Jedediah S. Purdy

Jedediah S. Purdy

Jedediah S. Purdy (ΦBK, Harvard University) is a Professor of Law at Columbia Law School. He teaches and writes on constitutional, environmental, and property law as well as legal theory and law’s intersection with social and political thought. Purdy has authored six books, including After Nature and a trilogy on American politics that concluded with A Tolerable Anarchy.

As a child, what did you want to be when you grew up?

For a while I wanted to be a wildlife biologist. I liked being outdoors and sighting or tracking wild animals (which were much rarer and shyer then than now, and shyer in West Virginia than in New York City, where yesterday I saw a large raccoon lumbering across Central Park in late morning on his way to get a drink).

What was the most transformative course from your undergraduate education?

I’m not sure I can choose one. I took what I think was the last course John Rawls, the political philosopher, ever completed, in spring 1994, and it left a very intense impression on me: that it was possible to think systematically about the justice and injustice of the social order and learn from long-dead thinkers in doing so. I also took a tremendous amount from the yearlong core seminar for my program, Social Studies. We read, more or less, whole books, from Thomas Hobbes and Adam Smith through Max Weber and Jurgen Habermas. It was a very traditional kind of great-books education in some ways, and it was also a very serious schooling in a tradition of thought in which certain questions persisted but were transformed over time—how social order arises, how it changes, how to assess it as good or bad.

What was the best advice you were ever given and who gave it to you?

I feel I haven’t received a lot of explicit “advice” in my life, which is maybe odd, and that what I have received isn’t necessarily on-point for this sort of conversation! But my really great undergraduate teacher always insisted that when you are trying to understand someone’s thinking, it is all too easy to show what’s wrong with it—at least to your satisfaction—but that you don’t really gain much from that after a little while. The real thing is to figure out what someone gets right, especially someone you’re inclined to disagree with, and then to try to take account of that inconvenient point in your own thinking. I don’t always succeed at this, and sometimes I fail badly, but it’s still my ideal.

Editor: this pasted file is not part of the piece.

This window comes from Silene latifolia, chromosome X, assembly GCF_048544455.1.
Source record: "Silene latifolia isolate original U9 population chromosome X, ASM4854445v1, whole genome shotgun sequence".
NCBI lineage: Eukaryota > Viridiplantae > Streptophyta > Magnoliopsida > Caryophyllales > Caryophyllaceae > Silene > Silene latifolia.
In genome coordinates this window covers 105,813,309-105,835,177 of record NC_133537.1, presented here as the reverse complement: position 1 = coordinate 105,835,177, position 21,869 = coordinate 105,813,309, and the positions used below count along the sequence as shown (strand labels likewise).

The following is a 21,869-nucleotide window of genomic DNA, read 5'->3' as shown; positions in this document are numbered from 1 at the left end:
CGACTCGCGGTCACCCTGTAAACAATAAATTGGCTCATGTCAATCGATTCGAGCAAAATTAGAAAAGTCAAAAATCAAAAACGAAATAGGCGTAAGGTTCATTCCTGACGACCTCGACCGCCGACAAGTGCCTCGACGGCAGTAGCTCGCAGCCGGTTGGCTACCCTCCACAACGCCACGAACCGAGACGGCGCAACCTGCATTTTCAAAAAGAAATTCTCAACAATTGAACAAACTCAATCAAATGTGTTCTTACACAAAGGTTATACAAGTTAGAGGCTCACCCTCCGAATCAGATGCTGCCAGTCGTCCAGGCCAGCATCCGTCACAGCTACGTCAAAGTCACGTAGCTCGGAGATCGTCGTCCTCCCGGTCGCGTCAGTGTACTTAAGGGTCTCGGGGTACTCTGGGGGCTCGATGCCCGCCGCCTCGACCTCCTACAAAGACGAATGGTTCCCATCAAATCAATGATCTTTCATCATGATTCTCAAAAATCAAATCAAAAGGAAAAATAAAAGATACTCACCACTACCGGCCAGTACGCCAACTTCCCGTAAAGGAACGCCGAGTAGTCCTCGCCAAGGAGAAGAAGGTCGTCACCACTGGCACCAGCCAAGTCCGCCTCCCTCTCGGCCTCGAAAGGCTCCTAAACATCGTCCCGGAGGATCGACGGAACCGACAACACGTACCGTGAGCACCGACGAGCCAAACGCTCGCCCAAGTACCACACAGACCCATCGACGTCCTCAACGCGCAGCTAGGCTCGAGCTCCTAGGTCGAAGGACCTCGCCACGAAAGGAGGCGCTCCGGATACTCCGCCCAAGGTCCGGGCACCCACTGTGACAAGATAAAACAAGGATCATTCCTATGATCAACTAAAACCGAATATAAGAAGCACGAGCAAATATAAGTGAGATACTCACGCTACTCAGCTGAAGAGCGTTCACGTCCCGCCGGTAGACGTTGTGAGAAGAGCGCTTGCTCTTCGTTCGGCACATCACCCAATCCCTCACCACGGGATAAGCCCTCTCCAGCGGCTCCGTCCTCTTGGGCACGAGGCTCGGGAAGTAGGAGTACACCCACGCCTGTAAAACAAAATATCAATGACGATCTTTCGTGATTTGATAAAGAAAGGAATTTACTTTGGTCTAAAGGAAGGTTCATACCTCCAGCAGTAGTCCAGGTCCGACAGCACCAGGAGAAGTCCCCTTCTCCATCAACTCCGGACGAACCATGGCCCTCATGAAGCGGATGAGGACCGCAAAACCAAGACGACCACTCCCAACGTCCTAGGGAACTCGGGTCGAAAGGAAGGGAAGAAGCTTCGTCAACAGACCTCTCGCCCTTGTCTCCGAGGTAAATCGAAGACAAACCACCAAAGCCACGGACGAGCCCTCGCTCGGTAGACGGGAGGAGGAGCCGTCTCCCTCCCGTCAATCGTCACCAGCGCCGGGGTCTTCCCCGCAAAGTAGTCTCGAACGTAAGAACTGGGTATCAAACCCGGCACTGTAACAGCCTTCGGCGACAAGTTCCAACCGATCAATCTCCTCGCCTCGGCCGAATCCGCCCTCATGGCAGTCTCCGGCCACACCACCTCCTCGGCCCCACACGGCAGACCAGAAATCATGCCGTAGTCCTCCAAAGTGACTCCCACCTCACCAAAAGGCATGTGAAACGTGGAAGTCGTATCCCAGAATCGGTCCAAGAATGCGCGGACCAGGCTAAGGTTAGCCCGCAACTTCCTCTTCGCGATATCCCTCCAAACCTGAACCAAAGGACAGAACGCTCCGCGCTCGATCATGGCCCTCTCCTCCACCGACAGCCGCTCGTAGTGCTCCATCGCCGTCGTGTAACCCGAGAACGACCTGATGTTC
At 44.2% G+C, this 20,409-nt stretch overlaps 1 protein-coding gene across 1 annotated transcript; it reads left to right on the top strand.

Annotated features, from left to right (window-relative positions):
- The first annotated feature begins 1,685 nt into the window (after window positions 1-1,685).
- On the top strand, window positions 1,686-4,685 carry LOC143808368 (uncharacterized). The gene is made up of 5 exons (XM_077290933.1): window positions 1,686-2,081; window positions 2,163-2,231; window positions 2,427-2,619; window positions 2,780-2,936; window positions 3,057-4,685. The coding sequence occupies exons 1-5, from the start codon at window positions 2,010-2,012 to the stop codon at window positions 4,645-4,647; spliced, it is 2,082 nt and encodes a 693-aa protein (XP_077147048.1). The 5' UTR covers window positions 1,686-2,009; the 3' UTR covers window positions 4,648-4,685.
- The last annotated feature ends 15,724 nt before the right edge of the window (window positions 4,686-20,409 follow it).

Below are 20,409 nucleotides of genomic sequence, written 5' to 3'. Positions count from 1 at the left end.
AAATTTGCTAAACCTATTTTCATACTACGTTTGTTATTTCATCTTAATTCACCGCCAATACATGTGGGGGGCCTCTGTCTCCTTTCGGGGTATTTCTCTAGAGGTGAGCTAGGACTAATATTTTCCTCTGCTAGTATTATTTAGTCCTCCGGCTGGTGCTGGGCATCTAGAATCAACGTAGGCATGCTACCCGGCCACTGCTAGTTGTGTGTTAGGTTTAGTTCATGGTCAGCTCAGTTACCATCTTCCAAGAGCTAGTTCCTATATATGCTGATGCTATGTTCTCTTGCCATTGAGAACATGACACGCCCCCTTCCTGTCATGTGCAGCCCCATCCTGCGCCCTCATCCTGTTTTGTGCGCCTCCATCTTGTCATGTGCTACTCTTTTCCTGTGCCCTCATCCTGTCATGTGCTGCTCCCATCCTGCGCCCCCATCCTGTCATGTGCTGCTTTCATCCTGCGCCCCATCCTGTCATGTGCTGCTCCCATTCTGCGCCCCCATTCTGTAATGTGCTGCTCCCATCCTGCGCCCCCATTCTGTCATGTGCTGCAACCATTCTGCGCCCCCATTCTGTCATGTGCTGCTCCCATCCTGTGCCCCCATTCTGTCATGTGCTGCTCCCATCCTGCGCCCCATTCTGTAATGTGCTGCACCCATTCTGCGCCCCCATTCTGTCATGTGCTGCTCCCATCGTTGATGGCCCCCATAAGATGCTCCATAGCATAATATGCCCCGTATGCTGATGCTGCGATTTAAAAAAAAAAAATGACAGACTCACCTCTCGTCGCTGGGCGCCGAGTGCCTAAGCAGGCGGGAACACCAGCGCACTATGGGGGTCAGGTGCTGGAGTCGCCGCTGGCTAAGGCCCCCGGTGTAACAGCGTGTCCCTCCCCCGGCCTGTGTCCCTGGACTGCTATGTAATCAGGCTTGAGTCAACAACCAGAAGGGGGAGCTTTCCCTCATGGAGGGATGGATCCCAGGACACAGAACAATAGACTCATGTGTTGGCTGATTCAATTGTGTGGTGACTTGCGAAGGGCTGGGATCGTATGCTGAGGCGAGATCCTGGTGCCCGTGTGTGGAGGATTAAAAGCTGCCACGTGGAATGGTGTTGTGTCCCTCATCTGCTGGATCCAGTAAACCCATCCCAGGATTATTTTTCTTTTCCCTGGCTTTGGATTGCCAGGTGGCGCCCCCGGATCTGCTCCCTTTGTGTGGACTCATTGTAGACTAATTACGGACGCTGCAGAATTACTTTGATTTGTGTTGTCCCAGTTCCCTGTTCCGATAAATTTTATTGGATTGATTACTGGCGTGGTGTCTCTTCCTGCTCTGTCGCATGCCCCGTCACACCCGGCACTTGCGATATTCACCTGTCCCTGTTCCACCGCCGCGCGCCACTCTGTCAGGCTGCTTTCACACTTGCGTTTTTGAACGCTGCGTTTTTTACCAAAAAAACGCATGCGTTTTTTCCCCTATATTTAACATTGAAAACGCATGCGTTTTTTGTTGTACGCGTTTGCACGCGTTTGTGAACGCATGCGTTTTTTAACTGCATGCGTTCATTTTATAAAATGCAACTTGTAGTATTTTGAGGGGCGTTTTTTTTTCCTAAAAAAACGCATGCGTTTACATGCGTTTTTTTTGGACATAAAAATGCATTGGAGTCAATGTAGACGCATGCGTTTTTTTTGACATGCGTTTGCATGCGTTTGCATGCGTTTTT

You’re a professor of law specializing in constitutional, environmental, and property law, as well as legal theory and law’s intersection with social and political thought. What is your favorite part about your job, or what has been your favorite course to teach? 

It changes all the time. The diversity of activity in the job is part of what I prize in it. Sometimes I love teaching an advanced seminar on theoretical issues in law and democracy. Sometimes the best thing is to be teaching the hard core of property law—how to write a conservation easement that will stick—or working on a legal argument about whether the President can strip protection from national monuments on public lands. Teaching is consistently very important. It’s often not easy, but I’ve always felt a calling to it.

You’re also the author of six books and a frequent contributor to several major publications. Do you have any upcoming books or projects you’re excited about?

I have a little book due out this fall. It’s called This Land Is Our Land. It’s about the ways that landscape, nature, and environment are involved in the political and cultural divisions of this polarized moment, and how they might figure in an ideal of a more just and democratic society—what I called a commonwealth.

Why do you think Phi Beta Kappa and a well-rounded liberal arts and sciences education are important in today’s society? 

The thing is that we’re living in a time of slow and sometimes invisible emergency. On the surface, many lives are going along manageably, even successfully. But ecologically, the conditions for our survival are eroding under us. And there’s so much fear—of our economic futures, of gun violence and ideological violence, of the other side getting power in national or local politics. Traditions of thinking that look behind surface appearances and everyday habits and help us connect our own experience with a more complex, longer-term, and more unsettling reality—those traditions are very important resources now.

What is your favorite cultural excursion or experience in your city?

We’ve just moved from Durham, North Carolina, where I had learned many things: where to gather chanterelles and morels, where to pick persimmons and pawpaws, where the Haw River opened into shallow rapids that were good for wading and cairn-piling. I think it’s fair to say that I feel disoriented in New York City. I go into Central Park a lot, and I mean to go to the Metropolitan Museum of Art and spend an hour in one room, looking carefully and without hurry. That’s the ideal I’ve had for years of living in a city with great museums. But I haven’t found the time, which I guess is the other side of city living.

What advice do you have for young Phi Beta Kappa members?

 Honestly? It totally depends on the person. But I guess a few things are general. Read a lot. Read old things, and things by people whose experiences and perspectives are very different from your own—but also look for things by people who seem to say what you had been trying to say. Find ways to be involved in politics, because it needs you, these days it needs all of us. Try to have a sense of deep time—that life is hundreds of millions of years old, the planet is billions of years old—and also of the emergency we’re living in now, and do your best to hold those thoughts in some kind of balance with each other.

Don’t despair. Don’t pretend there aren’t reasons to despair, but still find ways not to.
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